Cures Bill Has Been Released
Note: This blog has been updated from its original posting to account for the manager's amendment, which strikes the child and family services section from the bill.
After working on different versions for most of the duration of the 114th Congress, lawmakers recently released a new version of the 21st Century Cures Act. The bill contains a wide variety of policies, but its centerpiece is the establishment of Innovation Funds within the National Institutes of Health (NIH) and the Food and Drug Administration (FDA). The bill also includes funding to combat opioid abuse and for foster care prevention services and contains several small policies that on net reduce health care spending. As a whole, the bill is roughly deficit-neutral.
The main section of the bill is $6.3 billion of spending for Innovation Funds within the NIH ($4.8 billion over ten years) and the FDA ($500 million) to advance medical research for cures and $1 billion of funding over two years to combat opioid abuse. The bill authorizes transfers to these funds in each year beginning from Fiscal Year (FY) 2017 through FY 2026. The money in the funds would be used to offset appropriations for those purposes, effectively allowing increased spending for those programs that would not be subject to discretionary spending caps. Unlike previous versions of the legislation that would have provided mandatory spending, the funding in this bill would be subject to the annual appropriations process. The increased discretionary spending allowed by these transfers is offset with an equivalent amount of savings from mandatory programs in that portion of the bill. This approach allows for nearly guaranteed increased spending for the purposes of the act that is offset with mandatory savings while keeping spending subject to the review and oversight of the annual appropriations process.
The mandatory savings includes a $3.5 billion reduction in the Prevention and Public Health Fund, $1 billion from drawing down the Strategic Petroleum Reserve, $660 million for reducing payments for drugs administered using durable medical equipment (DME), and $370 million for accelerating the date when Medicaid DME reimbursements are limited to Medicare rates. The total savings from these policies is $6.3 billion in budget authority and $5.8 billion in outlays. The outlay savings are slightly less than the increased discretionary spending allowed by this section of the bill because it includes a rescission of mandatory funds for ACA implementation in territories that were unlikely to be spent and produces no outlay savings according to the Congressional Budget Office (CBO). The net mandatory savings from this section of the bill, which are dedicated to offsetting the increased discretionary spending in the bill, are excluded from the PAYGO scorecard to prevent them from being double-counted as an offset for other legislation that increases mandatory spending or reduces revenues.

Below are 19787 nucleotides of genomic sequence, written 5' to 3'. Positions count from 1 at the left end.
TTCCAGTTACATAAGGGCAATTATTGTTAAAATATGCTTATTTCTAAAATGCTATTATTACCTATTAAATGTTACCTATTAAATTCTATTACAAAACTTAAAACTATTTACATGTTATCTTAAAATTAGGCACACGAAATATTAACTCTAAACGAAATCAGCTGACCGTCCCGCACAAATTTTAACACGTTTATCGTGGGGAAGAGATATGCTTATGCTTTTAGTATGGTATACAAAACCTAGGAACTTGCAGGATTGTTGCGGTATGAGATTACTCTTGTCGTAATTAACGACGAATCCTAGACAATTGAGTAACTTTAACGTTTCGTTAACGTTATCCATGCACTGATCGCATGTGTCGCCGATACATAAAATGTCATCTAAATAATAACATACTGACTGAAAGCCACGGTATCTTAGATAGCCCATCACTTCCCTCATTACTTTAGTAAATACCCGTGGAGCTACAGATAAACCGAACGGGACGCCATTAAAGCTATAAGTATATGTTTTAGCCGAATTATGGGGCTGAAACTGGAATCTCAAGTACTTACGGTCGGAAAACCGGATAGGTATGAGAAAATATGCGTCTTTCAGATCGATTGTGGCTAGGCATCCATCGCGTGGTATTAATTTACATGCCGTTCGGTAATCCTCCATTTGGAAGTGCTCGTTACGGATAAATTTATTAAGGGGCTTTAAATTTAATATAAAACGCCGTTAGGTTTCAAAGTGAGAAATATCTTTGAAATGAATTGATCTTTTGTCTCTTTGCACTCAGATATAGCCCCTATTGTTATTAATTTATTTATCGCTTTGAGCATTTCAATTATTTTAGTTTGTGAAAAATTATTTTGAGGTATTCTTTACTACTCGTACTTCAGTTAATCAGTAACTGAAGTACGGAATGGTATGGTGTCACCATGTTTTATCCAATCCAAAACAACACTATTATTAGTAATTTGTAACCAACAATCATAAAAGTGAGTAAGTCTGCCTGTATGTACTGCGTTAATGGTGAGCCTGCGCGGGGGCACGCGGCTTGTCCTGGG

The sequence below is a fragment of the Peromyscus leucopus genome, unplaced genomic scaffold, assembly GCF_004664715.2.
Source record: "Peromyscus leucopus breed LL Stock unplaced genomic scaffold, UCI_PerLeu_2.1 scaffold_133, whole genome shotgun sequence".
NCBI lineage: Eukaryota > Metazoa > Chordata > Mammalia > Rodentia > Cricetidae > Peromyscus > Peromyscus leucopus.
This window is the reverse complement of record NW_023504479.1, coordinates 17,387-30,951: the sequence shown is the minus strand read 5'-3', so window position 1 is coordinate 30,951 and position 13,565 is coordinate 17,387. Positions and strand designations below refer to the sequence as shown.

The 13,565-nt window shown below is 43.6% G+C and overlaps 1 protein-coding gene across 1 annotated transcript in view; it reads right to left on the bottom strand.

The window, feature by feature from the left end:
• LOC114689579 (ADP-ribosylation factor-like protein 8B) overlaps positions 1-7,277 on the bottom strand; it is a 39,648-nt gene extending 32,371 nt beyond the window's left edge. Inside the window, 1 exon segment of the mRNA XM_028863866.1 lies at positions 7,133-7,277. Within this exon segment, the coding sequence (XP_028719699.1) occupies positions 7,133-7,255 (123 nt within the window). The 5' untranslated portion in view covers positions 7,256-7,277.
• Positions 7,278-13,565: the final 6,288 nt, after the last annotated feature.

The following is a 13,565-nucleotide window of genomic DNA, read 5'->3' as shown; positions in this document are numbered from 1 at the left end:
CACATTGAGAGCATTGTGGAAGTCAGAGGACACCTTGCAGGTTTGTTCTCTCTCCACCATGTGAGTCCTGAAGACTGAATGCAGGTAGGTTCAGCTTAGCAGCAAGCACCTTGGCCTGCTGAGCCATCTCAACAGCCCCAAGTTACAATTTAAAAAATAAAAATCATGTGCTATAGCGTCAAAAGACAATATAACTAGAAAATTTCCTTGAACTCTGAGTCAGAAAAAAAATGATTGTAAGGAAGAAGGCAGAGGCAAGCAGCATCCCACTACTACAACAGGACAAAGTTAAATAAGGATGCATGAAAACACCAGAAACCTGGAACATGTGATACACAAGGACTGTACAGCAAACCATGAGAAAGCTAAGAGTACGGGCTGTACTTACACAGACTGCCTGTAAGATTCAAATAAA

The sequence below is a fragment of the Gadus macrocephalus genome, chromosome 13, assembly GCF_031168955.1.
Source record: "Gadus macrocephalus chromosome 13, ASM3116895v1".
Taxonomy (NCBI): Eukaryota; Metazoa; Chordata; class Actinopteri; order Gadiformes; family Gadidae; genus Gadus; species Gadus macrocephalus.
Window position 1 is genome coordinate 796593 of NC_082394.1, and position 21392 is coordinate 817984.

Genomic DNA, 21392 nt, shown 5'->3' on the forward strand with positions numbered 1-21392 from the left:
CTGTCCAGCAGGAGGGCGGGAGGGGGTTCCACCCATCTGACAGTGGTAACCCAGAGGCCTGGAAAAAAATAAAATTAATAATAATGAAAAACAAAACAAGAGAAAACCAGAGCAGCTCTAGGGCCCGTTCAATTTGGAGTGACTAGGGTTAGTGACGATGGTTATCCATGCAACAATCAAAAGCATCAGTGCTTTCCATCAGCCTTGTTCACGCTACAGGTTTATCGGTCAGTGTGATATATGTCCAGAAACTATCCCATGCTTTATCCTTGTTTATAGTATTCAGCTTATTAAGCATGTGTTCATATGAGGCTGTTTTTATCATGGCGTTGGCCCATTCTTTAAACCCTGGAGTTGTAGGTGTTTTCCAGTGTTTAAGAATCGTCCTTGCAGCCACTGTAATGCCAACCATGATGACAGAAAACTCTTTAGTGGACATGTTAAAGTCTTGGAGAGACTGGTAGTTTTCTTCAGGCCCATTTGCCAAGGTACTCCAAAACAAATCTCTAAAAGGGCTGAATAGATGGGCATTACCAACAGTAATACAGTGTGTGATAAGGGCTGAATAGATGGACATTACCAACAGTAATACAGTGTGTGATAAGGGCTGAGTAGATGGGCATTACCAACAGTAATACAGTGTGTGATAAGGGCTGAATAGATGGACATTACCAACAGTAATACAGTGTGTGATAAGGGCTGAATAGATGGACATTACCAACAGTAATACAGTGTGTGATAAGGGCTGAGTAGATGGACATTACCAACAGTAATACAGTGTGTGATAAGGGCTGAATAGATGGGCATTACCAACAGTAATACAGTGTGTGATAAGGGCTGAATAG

While the increased spending for NIH, FDA, and opioid abuse is largely offset over ten years, the legislation does create risk of deficit spending beyond the ten-year window. Although the bill only authorizes increased spending for ten years for the Innovation Funds, it would increase the baseline for spending on those programs and sets up a funding "cliff" if the higher spending levels are not continued. Most of the offsets in the bill are one-time or temporary savings that would not produce savings beyond the ten-year window to offset costs of continuing spending at the higher levels provided in this legislation.
Other policies in the bill relate to other health care issues and would be deficit-neutral. In terms of spending increases, this section would increase mental health services for children covered by Medicaid ($285 million) and exempt certain hospital outpatient departments from the site-neutral payment policy enacted in last year's budget deal ($760 million). Some of the largest savings policies include reducing the payment increases specified for hospital inpatient services in last year's doc fix from 0.5 percent to 0.4588 percent ($760 million) and using an electronic visit verification system for personal care and home health services in Medicaid ($290 million).
Ten-Year Budgetary Effect of 21st Century Cures Act
|Section||Cost / Savings (-)|
|Innovation Funds and Opioid Abuse Prevention||~$6 billion*|
|Cures Section Savings||-$5.8 billion|
|Other Health Provisions||**|
Source: Congressional Budget Office
*The bill would authorize $6.3 billion of budget authority over ten years, but it is likely that some of this money would not be spent within ten years or at all. CBO does not indicate how much they think will actually be spent in this time period, so this number is a rough estimate.
**Less than $50 million.
Though the bill is not perfect in terms of fiscal responsibility, it is commendable that the negotiators who worked on the 21st Century Cures Act sought to comply with the PAYGO principle by offsetting increased spending with savings and largely succeeded in doing so.